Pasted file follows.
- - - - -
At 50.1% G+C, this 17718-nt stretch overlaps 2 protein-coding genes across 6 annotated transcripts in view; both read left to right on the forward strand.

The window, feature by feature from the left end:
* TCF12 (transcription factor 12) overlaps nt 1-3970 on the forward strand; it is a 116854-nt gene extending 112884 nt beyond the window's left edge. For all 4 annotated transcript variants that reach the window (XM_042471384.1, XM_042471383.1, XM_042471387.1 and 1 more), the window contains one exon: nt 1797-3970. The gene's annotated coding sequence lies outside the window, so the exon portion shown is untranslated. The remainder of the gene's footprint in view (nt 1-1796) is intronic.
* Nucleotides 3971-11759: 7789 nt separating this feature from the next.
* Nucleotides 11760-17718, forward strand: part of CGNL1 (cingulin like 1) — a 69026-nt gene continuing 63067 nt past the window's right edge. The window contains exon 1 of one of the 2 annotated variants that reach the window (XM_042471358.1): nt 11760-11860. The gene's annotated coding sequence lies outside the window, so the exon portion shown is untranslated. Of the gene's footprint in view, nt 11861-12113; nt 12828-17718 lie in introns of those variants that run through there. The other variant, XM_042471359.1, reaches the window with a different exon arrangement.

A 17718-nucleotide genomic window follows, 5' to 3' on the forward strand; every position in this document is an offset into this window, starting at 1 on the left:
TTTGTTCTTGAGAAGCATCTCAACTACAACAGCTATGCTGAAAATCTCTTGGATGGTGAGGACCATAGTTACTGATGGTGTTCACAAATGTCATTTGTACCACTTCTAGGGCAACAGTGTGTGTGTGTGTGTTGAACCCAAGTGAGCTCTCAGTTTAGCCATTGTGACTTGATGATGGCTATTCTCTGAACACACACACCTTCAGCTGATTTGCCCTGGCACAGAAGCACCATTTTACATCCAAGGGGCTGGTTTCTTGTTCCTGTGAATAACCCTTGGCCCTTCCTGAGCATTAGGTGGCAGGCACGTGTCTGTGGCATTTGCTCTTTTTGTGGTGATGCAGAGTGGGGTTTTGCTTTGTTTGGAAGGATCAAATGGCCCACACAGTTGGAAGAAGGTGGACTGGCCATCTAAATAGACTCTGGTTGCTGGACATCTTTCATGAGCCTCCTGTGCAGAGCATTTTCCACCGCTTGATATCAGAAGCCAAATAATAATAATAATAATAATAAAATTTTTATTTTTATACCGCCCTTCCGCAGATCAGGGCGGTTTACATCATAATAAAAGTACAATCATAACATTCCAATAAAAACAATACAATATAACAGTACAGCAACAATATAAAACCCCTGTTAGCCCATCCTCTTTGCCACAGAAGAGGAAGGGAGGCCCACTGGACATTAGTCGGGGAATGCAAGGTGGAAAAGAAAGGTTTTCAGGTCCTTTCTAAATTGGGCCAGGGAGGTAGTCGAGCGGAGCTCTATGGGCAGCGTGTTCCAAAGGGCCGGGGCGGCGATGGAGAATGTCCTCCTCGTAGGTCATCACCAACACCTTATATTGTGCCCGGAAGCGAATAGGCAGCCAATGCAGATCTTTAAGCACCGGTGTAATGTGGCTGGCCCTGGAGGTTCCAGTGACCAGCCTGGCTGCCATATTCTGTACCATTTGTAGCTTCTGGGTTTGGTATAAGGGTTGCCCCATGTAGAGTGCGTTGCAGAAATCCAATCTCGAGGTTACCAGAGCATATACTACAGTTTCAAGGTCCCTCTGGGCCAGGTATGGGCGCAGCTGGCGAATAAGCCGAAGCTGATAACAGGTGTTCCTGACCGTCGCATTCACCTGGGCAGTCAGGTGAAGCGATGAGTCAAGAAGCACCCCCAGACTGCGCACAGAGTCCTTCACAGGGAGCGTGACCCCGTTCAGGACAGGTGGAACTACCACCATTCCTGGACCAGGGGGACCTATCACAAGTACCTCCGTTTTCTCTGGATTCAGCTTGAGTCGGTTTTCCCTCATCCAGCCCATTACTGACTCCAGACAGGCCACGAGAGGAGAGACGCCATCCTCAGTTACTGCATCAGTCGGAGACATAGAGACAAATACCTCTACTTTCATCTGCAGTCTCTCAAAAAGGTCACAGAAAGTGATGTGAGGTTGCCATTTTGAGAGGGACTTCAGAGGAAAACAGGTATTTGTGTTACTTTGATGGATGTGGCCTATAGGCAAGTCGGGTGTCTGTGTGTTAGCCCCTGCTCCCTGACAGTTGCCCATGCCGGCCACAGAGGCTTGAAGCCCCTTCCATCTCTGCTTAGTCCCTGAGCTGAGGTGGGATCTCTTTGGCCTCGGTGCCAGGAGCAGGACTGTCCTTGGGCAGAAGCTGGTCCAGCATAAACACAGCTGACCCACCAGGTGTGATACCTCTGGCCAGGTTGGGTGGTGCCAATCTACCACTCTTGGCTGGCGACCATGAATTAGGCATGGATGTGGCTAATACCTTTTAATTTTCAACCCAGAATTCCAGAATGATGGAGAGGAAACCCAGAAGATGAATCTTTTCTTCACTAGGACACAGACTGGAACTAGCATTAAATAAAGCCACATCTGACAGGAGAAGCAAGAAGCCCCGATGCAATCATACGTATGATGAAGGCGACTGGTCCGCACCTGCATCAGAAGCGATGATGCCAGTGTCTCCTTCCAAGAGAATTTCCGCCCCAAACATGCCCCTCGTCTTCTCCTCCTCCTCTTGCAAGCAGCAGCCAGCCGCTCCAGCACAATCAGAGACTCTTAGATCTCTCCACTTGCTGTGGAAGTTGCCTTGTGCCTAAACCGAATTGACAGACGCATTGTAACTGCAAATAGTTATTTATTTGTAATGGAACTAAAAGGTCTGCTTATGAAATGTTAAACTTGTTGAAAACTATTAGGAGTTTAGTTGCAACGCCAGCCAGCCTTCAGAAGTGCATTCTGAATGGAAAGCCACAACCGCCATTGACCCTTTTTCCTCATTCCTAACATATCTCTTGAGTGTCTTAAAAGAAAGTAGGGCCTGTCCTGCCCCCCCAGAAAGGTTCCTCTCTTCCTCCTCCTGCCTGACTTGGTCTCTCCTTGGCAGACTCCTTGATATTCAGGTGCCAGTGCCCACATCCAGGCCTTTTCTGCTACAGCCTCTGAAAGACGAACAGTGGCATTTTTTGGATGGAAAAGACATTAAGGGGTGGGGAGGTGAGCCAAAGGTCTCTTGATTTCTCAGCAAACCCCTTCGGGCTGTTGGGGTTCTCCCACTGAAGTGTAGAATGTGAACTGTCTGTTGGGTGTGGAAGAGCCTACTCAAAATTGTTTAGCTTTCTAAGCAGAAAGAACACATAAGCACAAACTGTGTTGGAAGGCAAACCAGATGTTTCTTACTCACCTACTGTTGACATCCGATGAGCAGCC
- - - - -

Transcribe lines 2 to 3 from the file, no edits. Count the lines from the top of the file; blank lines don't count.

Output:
The window, feature by feature from the left end:
* TCF12 (transcription factor 12) overlaps nt 1-3970 on the forward strand; it is a 116854-nt gene extending 112884 nt beyond the window's left edge. For all 4 annotated transcript variants that reach the window (XM_042471384.1, XM_042471383.1, XM_042471387.1 and 1 more), the window contains one exon: nt 1797-3970. The gene's annotated coding sequence lies outside the window, so the exon portion shown is untranslated. The remainder of the gene's footprint in view (nt 1-1796) is intronic.